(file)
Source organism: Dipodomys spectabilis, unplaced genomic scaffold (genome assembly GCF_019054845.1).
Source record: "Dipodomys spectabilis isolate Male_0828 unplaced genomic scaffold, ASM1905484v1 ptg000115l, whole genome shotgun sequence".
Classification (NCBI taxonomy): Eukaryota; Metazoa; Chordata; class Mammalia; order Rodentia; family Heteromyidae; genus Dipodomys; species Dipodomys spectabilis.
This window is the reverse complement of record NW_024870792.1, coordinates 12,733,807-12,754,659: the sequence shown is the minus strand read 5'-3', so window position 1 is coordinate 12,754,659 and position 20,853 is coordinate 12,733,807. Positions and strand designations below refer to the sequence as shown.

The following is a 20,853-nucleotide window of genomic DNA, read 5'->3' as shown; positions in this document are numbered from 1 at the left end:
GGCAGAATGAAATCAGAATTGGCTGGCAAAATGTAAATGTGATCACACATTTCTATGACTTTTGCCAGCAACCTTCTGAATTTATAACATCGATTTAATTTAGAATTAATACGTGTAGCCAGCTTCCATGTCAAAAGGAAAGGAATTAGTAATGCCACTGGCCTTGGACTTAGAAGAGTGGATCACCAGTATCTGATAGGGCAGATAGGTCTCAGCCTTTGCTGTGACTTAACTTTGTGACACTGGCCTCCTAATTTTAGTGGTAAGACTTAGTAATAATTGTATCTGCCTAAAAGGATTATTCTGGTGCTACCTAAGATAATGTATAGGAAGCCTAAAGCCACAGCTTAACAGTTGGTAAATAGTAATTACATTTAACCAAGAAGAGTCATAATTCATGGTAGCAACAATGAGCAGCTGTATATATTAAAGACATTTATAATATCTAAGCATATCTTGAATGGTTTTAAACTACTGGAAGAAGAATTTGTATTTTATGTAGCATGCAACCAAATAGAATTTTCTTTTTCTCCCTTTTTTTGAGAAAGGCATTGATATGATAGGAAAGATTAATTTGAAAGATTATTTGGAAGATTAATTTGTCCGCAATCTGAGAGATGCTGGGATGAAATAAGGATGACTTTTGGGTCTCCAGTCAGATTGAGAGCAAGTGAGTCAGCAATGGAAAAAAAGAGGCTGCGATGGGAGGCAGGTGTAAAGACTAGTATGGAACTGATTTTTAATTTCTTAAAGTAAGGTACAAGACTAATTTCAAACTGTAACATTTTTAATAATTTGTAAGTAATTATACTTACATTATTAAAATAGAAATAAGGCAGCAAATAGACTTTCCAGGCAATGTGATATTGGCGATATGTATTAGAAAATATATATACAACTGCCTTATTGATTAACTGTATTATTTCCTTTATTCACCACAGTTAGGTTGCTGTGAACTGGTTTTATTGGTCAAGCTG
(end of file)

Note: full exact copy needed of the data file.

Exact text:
Source organism: Dipodomys spectabilis, unplaced genomic scaffold (genome assembly GCF_019054845.1).
Source record: "Dipodomys spectabilis isolate Male_0828 unplaced genomic scaffold, ASM1905484v1 ptg000115l, whole genome shotgun sequence".
Classification (NCBI taxonomy): Eukaryota; Metazoa; Chordata; class Mammalia; order Rodentia; family Heteromyidae; genus Dipodomys; species Dipodomys spectabilis.
This window is the reverse complement of record NW_024870792.1, coordinates 12,733,807-12,754,659: the sequence shown is the minus strand read 5'-3', so window position 1 is coordinate 12,754,659 and position 20,853 is coordinate 12,733,807. Positions and strand designations below refer to the sequence as shown.

The following is a 20,853-nucleotide window of genomic DNA, read 5'->3' as shown; positions in this document are numbered from 1 at the left end:
GGCAGAATGAAATCAGAATTGGCTGGCAAAATGTAAATGTGATCACACATTTCTATGACTTTTGCCAGCAACCTTCTGAATTTATAACATCGATTTAATTTAGAATTAATACGTGTAGCCAGCTTCCATGTCAAAAGGAAAGGAATTAGTAATGCCACTGGCCTTGGACTTAGAAGAGTGGATCACCAGTATCTGATAGGGCAGATAGGTCTCAGCCTTTGCTGTGACTTAACTTTGTGACACTGGCCTCCTAATTTTAGTGGTAAGACTTAGTAATAATTGTATCTGCCTAAAAGGATTATTCTGGTGCTACCTAAGATAATGTATAGGAAGCCTAAAGCCACAGCTTAACAGTTGGTAAATAGTAATTACATTTAACCAAGAAGAGTCATAATTCATGGTAGCAACAATGAGCAGCTGTATATATTAAAGACATTTATAATATCTAAGCATATCTTGAATGGTTTTAAACTACTGGAAGAAGAATTTGTATTTTATGTAGCATGCAACCAAATAGAATTTTCTTTTTCTCCCTTTTTTTGAGAAAGGCATTGATATGATAGGAAAGATTAATTTGAAAGATTATTTGGAAGATTAATTTGTCCGCAATCTGAGAGATGCTGGGATGAAATAAGGATGACTTTTGGGTCTCCAGTCAGATTGAGAGCAAGTGAGTCAGCAATGGAAAAAAAGAGGCTGCGATGGGAGGCAGGTGTAAAGACTAGTATGGAACTGATTTTTAATTTCTTAAAGTAAGGTACAAGACTAATTTCAAACTGTAACATTTTTAATAATTTGTAAGTAATTATACTTACATTATTAAAATAGAAATAAGGCAGCAAATAGACTTTCCAGGCAATGTGATATTGGCGATATGTATTAGAAAATATATATACAACTGCCTTATTGATTAACTGTATTATTTCCTTTATTCACCACAGTTAGGTTGCTGTGAACTGGTTTTATTGGTCAAGCTG